– Preventing attacks on the dignity of individuals or groups in a manner likely to promote ill will between ethnic or religious groups or the oppression of or discrimination against individuals or groups.

(3) The Media Industry Development Decree 2010 through a very progressive media code of ethics and the Constitution guarantee freedom of the press, protect the confidentiality of journalistic sources (consistent with the decision of the European Court of Human Rights and Article 10 of the Freedom of Expression provision in the European Convention of Human Rights), and encourage robust debate without inciting hatred for special communities and groups in Fiji consistent with the law on justifiable limitations to free speech under the ICCPR and the European Convention. It must be noted that the Media Code of Ethics in the Media Industry Development decree 2010 was borrowed verbatim from the code of ethics adopted by the previous self-regulated Media Council.

(4) Quite contrary to the ill-informed claims of Shailendra Singh, the 2013 Constitution supersedes the Media Industry Development Decree and the limitations set out in the Constitution must be interpreted under 7(1) to “promote the values that underlie a democratic society based on human dignity, equality and freedom” and (2) “may, if relevant, consider international law, applicable to the protection of the rights and freedoms” prescribed in the Bill of Rights Chapter.

(5) It is important to note that there has been only one prosecution under MIDA and that prosecution was in relation to foreign ownership of a media organization. There has been no prosecution of any media organization for breaches of the code of ethics, or of content.

(6) The only journalists that have been harassed and intimidated are in fact those that have been deemed to be pro-government.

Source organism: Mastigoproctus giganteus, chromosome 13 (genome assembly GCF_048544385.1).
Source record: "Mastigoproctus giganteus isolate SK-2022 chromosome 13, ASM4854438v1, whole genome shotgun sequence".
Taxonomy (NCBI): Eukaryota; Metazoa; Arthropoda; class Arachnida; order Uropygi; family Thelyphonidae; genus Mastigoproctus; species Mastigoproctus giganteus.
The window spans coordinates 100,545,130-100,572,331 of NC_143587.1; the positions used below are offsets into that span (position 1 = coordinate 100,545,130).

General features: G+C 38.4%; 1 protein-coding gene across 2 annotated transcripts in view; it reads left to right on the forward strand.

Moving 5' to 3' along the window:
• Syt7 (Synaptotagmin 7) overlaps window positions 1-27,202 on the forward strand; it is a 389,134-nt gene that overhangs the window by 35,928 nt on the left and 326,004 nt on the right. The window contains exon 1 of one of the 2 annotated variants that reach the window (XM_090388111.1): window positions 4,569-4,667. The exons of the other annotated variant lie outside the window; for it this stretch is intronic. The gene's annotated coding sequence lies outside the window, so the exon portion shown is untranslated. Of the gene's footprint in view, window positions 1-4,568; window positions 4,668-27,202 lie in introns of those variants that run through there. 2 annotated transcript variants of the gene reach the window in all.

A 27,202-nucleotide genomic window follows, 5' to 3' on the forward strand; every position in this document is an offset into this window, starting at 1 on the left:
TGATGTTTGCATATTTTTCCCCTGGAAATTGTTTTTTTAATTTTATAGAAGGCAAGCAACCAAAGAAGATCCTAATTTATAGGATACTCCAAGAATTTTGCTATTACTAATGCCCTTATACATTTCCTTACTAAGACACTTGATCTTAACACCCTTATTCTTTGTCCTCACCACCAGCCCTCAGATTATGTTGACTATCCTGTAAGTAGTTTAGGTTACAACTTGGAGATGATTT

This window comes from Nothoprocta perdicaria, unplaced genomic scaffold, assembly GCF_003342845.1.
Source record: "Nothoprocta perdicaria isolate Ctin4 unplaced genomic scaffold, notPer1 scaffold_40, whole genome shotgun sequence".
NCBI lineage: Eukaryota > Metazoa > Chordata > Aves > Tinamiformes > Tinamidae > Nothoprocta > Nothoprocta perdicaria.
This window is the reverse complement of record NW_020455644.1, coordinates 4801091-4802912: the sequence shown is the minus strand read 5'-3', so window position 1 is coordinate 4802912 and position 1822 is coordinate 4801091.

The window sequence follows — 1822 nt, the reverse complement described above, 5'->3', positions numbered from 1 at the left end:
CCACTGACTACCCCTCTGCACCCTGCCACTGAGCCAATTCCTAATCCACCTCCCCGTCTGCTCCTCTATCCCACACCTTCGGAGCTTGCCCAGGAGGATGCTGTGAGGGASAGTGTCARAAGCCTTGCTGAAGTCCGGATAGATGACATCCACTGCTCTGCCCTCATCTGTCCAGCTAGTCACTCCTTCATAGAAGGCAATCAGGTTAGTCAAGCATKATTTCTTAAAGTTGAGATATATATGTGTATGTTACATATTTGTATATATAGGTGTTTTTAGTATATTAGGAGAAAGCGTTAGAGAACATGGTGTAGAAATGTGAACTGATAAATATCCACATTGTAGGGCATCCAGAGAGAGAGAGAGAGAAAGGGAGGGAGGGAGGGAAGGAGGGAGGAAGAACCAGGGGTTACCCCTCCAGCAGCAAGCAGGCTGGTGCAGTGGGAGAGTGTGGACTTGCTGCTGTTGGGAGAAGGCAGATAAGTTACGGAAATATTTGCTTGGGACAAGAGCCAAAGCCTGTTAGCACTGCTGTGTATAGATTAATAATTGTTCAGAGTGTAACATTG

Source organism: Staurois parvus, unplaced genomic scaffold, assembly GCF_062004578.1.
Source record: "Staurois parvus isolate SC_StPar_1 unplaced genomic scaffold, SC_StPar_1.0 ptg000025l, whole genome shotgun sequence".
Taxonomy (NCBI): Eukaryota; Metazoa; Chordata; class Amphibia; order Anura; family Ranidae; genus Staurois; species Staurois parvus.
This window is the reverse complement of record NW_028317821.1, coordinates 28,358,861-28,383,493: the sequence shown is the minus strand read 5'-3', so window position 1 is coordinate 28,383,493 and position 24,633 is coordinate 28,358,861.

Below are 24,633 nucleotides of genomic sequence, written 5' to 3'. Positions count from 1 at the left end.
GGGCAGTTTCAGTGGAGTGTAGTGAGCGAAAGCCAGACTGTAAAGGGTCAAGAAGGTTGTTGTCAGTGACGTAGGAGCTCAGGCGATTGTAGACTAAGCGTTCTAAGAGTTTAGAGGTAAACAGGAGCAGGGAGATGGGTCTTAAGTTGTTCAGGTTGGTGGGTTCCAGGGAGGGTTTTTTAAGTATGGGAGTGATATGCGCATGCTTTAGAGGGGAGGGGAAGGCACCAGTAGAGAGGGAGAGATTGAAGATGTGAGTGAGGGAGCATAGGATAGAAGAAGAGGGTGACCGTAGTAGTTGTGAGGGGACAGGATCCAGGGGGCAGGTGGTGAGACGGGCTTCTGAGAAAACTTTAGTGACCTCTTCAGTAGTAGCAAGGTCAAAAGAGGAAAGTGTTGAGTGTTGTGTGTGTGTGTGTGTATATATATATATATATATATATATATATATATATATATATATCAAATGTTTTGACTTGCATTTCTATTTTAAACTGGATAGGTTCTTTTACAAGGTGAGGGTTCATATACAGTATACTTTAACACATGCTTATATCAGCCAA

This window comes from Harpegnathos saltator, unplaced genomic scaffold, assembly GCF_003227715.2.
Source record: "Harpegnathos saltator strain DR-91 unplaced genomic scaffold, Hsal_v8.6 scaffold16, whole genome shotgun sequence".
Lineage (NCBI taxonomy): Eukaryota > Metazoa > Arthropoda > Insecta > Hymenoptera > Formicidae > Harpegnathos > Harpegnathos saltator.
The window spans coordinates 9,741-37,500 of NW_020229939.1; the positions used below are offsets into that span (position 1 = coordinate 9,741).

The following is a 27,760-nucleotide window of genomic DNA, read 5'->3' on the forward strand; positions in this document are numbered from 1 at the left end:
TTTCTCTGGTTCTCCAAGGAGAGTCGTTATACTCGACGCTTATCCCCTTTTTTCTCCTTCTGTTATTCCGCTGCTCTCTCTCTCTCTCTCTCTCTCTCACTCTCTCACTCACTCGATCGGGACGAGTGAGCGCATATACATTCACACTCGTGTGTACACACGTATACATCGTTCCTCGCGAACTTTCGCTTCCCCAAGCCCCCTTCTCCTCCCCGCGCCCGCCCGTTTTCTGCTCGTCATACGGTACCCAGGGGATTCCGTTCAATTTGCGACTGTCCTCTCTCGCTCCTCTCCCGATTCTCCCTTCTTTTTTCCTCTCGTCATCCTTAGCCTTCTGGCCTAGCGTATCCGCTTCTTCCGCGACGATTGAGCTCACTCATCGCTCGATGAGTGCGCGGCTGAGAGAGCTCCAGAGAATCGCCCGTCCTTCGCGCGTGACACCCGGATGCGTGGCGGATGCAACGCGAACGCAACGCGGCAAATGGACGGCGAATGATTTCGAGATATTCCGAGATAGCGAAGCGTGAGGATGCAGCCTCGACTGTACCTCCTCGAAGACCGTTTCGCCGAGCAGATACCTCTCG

(7) These retrogressive developments in Fiji are quite contrary to the stereotypical assumption that the state is the perpetrator suppressing any form of dissent. Why aren’t they talking about the enormous power differentials in the news room, the political economy behind media freedom, the long history of a politicized media in Fiji and the continuous politicization of the media by political opportunists? The answer is very clear: it will disrupt their convenient binary opposition of a dictatorial government and a cowed media. It’s also a story that donors don’t want to hear.

(8)                MIDA has been very supportive of the Fijian Media Association and was instrumental in its formation. If indeed the media industry was operating under such oppressive conditions as Morris claims, he would not have been able to “register an industrial organization” that he brags about.

Mr Raj said: “Instead of constructively engaging with Government, the Media Industry Development Authority and other relevant stakeholders in ensuring a robust media landscape, they have decided to appeal to the pathos of the international community in keeping Fiji in a perpetual state of crisis.”